In the negotiations on the EU recovery fund, the German government finally understood the urgent need for investment; it promoted a common ‘recovery plan’ with French president Macron. Have the Germans become altruistic? No, they just know that half of their exports go to the EU. They understand that the growth of the world economy has slowed down, and that we may soon see tendencies towards trade de-globalisation and so the importance of the EU’s internal market can be expected to grow.

Alert minds also see the political dimension. Low levels of solidarity with Italy at the start of the COVID‑19 pandemic were politically not very helpful: according to an April survey, almost half of Italians see Germany as an ‘enemy country’, followed by France (38%). ‘Friendly countries’ in the eyes of the majority are now China (52%) and Russia (32%). Troll factories in the US and in Russia exacerbate such intra-European tensions. If policymakers fail to address rising discontent among the European population, the breeding ground for nationalist and anti-democratic tendencies will continue to flourish.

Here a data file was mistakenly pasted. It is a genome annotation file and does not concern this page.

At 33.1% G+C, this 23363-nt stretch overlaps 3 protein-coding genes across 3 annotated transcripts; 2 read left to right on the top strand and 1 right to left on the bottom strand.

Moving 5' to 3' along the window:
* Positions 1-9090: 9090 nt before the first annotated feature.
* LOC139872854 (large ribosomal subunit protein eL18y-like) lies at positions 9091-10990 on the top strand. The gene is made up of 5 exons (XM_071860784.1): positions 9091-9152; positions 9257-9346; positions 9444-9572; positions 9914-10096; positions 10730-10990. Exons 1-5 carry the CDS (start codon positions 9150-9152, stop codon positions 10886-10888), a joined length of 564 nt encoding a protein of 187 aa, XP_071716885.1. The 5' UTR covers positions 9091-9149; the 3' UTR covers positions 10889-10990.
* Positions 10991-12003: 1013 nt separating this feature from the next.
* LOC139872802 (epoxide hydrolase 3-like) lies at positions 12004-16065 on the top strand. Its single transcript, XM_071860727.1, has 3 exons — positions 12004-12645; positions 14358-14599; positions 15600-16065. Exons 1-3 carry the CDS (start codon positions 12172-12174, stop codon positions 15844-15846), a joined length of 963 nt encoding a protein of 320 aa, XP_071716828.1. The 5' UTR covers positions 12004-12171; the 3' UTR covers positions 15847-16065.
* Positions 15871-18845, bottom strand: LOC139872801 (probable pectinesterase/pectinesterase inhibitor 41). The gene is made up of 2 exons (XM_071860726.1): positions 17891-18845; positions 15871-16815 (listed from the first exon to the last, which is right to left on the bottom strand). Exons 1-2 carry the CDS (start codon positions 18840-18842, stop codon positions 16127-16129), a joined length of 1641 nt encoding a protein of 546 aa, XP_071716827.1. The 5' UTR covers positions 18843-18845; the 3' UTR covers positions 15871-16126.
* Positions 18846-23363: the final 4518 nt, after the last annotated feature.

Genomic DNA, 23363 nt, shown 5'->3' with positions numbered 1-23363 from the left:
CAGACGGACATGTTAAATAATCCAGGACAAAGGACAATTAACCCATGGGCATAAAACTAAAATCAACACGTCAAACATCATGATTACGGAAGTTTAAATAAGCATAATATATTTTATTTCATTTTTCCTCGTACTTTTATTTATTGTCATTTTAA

There are fears that the use of distorted pictures by leaders of the so-called “frugal” states in negotiations on the EU recovery fund may leave permanent scars on voters in countries such as Italy. Upholding distorted pictures of the Italian economy would be poisonous and push into the hands of right-wing populists who want Italy to leave the European Union.

If Italy were to seek ‘Italexit’ after a possible right-wing populist election victory in the near future, the consequences for other countries would be fatal. Economically, the break-up of the euro area would above all strongly damage the industrial basis of export-dependent growth models in countries such as Germany, Austria and the Netherlands due to likely revaluations of their currencies. Politically, it would be the end of the decades-long process of European integration.